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The Fed’s Third Time Won’t Be the Charm

By Benjamin Shepherd on September 14, 2012

On Thursday, the Federal Reserve announced that it will implement a third round of quantitative easing, colloquially referred to as QE3. This time around, the Fed will buy $40 billion per month in mortgage-backed bonds and will attempt to hold interest rates at their current levels at least through mid-2015.

Considering that the Fed is already holding about $2 trillion in bonds on its balance sheet, one can’t help but wonder how much good QE3 is actually going to do. Fed Chairman Ben Bernanke himself doesn’t even seem entirely sold on the idea. In his press conference yesterday, he said that creative monetary policy won’t solve everything that ails the economy, and that policymakers (i.e., Congress) need to pursue steps of their own on the fiscal front. But apparently, Bernanke, like most Americans, doesn’t have much faith in our current batch of legislators and isn’t expecting much action until after the elections.

In deciding to focus on mortgage bonds yet again, the Fed is clearly trying to keep rates down to put some spring in the real estate market’s step. But with the 30-year mortgage rate currently sitting at 3.55 percent for well-qualified borrowers, mortgage rates probably can’t go much lower.

With QE3, Bernanke is essentially pushing on a string; you can’t even give away nearly free money if no one really wants it.

At this point, the issue isn’t borrowing costs. Rather, it’s the lack of demand for such borrowing, in large part due to the persistence of high unemployment and continued consumer deleveraging. Additionally, prospective mortgage borrowers must have pristine credit histories and be able to produce sizable down payments, which is a pretty tall order at the moment.

So QE3 is likely to amount to a stimulus measure for the rest of the world. If past experience is any guide, most banks and financial institutions will end up deploying this surfeit of liquidity by chasing investment opportunities overseas.

During QE2, a large percentage of the money the Fed created flowed into emerging markets, such as China, or into commodities, which created new mini-bubbles. Many investors have been wondering why the Chinese central bank has failed to provide more stimulus itself, as its own economy has been flagging. The most likely answer is that they saw QE3 coming and have been waiting to see what happens this time around. If the program has its intended effect on the US economy, that’s great for the Chinese. If it fails to prime the US economy, but much of the money created flows into China, that’s okay too. Either way, China gets at least some benefit without cost to themselves.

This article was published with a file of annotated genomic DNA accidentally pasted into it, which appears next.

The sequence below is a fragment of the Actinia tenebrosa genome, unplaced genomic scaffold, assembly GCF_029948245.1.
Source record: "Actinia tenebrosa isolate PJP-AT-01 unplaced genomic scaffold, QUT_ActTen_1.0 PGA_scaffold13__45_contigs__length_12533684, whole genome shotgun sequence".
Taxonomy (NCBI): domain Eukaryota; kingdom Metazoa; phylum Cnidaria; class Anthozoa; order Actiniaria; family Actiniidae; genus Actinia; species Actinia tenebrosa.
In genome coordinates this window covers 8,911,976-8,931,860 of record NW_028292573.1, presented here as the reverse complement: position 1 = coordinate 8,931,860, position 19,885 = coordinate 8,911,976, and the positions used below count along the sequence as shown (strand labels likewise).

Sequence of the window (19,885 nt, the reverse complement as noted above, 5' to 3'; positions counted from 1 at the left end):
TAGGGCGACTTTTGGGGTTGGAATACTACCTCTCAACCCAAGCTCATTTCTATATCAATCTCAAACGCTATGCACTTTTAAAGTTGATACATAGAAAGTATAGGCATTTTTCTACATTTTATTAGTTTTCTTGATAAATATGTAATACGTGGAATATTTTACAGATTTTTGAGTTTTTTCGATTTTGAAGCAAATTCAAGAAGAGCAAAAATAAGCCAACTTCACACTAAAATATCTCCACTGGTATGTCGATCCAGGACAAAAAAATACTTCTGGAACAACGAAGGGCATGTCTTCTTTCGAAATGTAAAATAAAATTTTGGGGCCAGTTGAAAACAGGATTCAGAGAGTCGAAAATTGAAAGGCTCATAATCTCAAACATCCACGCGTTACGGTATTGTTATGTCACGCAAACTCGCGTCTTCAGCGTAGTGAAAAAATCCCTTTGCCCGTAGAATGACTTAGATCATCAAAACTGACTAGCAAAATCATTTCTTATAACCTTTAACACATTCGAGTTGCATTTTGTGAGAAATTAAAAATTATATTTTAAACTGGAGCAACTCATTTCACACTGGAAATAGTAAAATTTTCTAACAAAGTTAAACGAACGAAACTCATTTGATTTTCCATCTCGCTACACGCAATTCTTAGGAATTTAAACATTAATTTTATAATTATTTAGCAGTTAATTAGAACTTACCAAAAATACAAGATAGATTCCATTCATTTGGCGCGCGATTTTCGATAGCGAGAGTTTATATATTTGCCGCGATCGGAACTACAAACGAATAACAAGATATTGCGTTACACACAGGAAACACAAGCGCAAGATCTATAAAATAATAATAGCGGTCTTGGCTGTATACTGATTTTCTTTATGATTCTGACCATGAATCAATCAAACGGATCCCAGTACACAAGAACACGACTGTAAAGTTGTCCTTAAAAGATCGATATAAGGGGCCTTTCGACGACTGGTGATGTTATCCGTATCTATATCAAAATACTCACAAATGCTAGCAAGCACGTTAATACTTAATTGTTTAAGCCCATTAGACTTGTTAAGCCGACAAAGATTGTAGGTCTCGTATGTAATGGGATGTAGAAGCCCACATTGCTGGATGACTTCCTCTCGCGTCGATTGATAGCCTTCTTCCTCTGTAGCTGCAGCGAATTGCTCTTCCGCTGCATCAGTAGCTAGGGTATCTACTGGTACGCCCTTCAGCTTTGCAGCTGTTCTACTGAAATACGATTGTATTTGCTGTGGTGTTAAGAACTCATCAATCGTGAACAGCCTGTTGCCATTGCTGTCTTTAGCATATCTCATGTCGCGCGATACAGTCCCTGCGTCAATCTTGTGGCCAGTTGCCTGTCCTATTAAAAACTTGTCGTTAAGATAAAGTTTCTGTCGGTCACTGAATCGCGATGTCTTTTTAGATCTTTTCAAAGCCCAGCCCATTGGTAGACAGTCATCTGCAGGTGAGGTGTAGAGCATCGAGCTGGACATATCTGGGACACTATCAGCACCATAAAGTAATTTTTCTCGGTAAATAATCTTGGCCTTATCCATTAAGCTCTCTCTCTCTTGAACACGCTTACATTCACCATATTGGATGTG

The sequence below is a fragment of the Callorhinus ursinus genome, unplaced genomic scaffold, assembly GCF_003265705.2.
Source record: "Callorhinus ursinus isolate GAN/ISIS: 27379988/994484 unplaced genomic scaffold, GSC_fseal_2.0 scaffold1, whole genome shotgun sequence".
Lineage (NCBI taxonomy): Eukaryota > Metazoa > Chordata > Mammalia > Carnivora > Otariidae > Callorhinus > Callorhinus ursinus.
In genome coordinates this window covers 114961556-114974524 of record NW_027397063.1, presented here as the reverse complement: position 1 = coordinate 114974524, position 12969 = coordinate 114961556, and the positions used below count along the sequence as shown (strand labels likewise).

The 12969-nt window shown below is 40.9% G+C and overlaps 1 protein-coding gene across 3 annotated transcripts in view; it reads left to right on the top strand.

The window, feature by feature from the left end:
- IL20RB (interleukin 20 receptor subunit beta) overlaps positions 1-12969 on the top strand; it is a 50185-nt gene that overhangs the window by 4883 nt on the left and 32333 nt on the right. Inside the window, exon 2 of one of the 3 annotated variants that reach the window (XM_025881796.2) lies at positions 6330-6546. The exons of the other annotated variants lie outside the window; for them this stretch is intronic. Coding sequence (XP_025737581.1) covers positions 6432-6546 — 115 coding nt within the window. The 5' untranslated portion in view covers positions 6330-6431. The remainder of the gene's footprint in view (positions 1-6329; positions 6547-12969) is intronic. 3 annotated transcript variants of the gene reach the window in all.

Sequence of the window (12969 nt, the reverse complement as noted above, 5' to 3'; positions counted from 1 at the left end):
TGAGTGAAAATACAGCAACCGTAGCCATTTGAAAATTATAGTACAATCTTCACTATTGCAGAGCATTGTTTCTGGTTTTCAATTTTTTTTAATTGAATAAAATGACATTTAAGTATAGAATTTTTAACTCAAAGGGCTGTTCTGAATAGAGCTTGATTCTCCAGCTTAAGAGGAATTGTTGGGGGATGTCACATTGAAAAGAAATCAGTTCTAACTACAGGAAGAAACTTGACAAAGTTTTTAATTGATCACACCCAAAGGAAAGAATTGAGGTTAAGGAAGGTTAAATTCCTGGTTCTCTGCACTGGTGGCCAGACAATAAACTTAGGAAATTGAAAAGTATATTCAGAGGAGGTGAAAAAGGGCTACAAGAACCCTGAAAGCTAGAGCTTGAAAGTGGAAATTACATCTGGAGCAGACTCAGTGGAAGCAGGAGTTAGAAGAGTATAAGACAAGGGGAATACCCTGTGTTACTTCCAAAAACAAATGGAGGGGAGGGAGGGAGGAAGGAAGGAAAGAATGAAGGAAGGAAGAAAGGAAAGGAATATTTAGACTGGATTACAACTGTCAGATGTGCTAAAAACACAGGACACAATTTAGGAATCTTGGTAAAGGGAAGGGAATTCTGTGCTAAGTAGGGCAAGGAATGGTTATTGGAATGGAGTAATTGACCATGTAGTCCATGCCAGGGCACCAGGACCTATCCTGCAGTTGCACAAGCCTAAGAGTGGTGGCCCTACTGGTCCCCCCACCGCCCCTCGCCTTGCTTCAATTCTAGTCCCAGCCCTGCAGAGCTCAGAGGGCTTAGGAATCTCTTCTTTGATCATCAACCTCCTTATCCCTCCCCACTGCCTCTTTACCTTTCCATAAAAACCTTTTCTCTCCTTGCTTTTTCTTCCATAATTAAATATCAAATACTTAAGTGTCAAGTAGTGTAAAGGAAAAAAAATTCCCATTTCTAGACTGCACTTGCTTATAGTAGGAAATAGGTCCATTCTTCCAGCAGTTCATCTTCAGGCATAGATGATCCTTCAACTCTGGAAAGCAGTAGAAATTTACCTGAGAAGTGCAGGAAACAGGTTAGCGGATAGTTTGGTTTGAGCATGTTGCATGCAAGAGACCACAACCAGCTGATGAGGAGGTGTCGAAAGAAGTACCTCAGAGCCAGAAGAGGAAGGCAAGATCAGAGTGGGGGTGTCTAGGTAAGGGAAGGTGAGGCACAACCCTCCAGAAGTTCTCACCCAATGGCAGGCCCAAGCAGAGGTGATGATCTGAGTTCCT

As usual, the ball is now in the politicians’ court, and we aren’t likely to see much play until after the elections. In fact, there probably won’t be much movement at all until the newly elected legislators take office in January, since the lame duck Congress isn’t likely to get much done. If congressmen on both sides of the aisle wouldn’t play nice a year ago, they’ll have no incentive to do so now.

Although the market is pleased by more easing, QE3 isn’t likely to do much for the real economy. Just ask the Japanese.

So how do we play QE3?

On the domestic front, mortgage-backed securities are the obvious beneficiaries.

On Thursday’s news, the usually stolid Vanguard Mortgage-Backed Securities ETF (NSDQ: VMBS) moved up by 0.3 percent, which is actually a fairly big one-day move for the fund, as it gained 17 cents. Most of its action is usually measured in basis points, and its trading range over the trailing month was just 29 cents.

On a more global scale, we should look for moves in commodities, particularly oil and gold, and the emerging markets, particularly China.

That will make physical gold funds such as iShares Gold Trust (NYSE: IAU) and even Market Vectors Gold Miners ETF (NYSE: GDX) attractive as hedges against potential inflation. Both funds made sizable moves in the wake of previous rounds of QE.

For Chinese exposure, consider iShares FTSE China 25 Index Fund (NYSE FXI). China has been a laggard so far this year, but they’ll likely realize more benefit from QE3 than we will, so look for some movement there.

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